''The satirist who satirises a guiltless person will grow blisters on his own face. And then he will die.''

Every third year roads must be cleared of brambles, brush, weeds, and water to make ready for the great assembly, feast/fair.

The creditor who holds your brooch, necklaces and, rings as security for your pledge must return them back to you to wear at the great assembly and prevent embarrassment.

For the best arable land the price is 24 cows. The price for dry, coarse land is 12 dry cows.

If a woman makes an assignation with a man to come to her bed or behind a bush the man is not guilty of rape even if she screams. If she has not agreed to the meeting, however, he is guilty as soon as she screams.

The groom shall pay a bride-price of cattle, land, horses, gold, silver, to the Father of the bride. Husband and wife retain individual rights to property, goods and possessions each bring to the marriage.

If a pregnant women craves a morsel of food and her husband withholds it through stinginess, meanness or neglect he must pay a fine.

A fine of 6 cows for breaking a tribesman's two front teeth; 12 heifers for maiming a homeless man. For pulling off the hairs of a virgin Bishop one yearling for each 20 hairs.

It is illegal to give someone food in which a dead weasel or mouse has been found.

If your neighbor does not repay the debt he owes you, you may prevent him from going about his daily business. A withe-tie goes around the blacksmith anvil, carpenter's axe or tree fellers hatchet. He is on his honor to do no work until the debt is settled or wrong righted. If a Bard or physician is the debtor immobilize his horse whip for both ride their circuits. The creditor may fast in front of the debtor's house to humiliate him until the debt is paid.

If a rational adult brings a simpleton into an ale house for amusement and the simpleton injures a patron the adult who brought him must make compensation.

The blacksmith must rouse all sleeping customers before he puts the iron in the fire to guard against injury from sparks. Those who fall asleep again will receive no compensation.

When a judge deviates from the truth, a blotch will appear on his cheek. Whoever comes to your door, you must feed him or care for him, with no questions asked.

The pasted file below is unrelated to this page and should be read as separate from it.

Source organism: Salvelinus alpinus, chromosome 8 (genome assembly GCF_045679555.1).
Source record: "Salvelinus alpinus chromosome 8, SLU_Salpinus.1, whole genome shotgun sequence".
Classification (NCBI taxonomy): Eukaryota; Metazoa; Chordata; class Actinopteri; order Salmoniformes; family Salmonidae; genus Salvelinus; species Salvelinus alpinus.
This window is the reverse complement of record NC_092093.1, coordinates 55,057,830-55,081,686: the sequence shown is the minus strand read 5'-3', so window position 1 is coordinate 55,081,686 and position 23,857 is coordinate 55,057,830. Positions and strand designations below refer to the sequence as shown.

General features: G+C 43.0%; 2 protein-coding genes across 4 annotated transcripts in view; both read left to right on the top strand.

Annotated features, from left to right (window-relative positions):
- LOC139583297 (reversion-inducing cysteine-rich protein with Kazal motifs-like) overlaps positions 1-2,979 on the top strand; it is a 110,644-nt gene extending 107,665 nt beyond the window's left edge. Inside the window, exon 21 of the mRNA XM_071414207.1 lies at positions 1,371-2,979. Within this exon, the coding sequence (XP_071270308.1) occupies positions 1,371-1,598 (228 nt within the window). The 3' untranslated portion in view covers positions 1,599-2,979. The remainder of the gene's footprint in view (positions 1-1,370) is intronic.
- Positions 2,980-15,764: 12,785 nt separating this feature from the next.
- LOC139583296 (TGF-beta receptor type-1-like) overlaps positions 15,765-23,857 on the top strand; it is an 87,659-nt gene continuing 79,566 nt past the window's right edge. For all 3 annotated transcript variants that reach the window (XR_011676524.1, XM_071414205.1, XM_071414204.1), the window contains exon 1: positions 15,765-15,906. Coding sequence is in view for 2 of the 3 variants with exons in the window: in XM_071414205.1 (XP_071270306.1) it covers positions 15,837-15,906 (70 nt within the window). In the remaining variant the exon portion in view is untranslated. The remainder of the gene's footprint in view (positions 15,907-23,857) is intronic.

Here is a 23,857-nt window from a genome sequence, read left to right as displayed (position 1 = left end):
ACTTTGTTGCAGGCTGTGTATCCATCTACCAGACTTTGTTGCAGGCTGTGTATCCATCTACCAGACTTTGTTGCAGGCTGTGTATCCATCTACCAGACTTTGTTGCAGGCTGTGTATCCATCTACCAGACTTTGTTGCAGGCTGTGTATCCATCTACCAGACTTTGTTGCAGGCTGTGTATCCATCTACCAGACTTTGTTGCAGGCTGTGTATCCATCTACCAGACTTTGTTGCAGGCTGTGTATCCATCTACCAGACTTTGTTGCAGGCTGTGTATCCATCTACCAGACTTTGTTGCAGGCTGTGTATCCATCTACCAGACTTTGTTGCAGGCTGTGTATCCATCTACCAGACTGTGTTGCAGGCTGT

The chief poet of the tribe shall sit next to the king at a banquet. Each shall be served the choicest cut of meat.

The poet who overcharges for a poem shall be stripped of half his rank in society.

The mill-owner is exempt from liability for injury to a person caught between the millstones.

The husband who, through listlessness, does not go to his wife in her bed must pay a fine.

If a pregnant woman craves a morsel of food and her husband withholds it through stinginess or neglect, he must pay a fine.

A layman may drink six pints of ale with his dinner, but a monk may drink only three pints.

This is so he will not be intoxicated when prayer-time arrives.

If the poet or the physician is in debt, immobilize his horse-whip, for both ride their circuits on the backs of horses.

The lender of a horse must give notice of the horse's kicking habits.

Notice of the hound in heat and the mad dog must be sent to the four nearest neighbourhoods.

The harpist is the only musician who is of noble standing. Flute-players, trumpeters and timpanists, as well as jugglers, conjurers and equestrians who stand on the backs of horses at fairs, have no status of their own in the community, only that of the noble chieftain to whom they are attached.

The creditor who holds your brooch, your necklet or your earrings as a pledge against your loan must return them so you may wear them at the great assembly. Or he will be fined for your humiliation.

The time allotted to each Brehon for pleading his case is long or short according to his dignity. In determining the length of the speech he is allowed, count eighteen breathings to the minute.

On the best land everything is good. The herbs are sweet and no manure or shells are needed. There will be no plants that will stick in a horse's mane or tail: no briars, no blackthorns, no burdocks.

With the arrival of St. Patrick in Ireland, the laws were collected from all over the country and reviewed. Some of the laws were then stricken if they ran contrary to the laws of God. Those that remained were copied down for succeeding generations and continued in use until the English gained total control of Ireland in the 16th Century.

Sadly a large portion of these laws are now lost, as only a portion of the volumes can be found. Of those that remain, they sit in a limbo of sorts. They have been copied down in their original form, but much of this work is in Old Irish, and has not yet been translated. Efforts are underway to correct this by a group called Brehon Aid, which hopes to get the funding and the human resources to complete this monumental task. study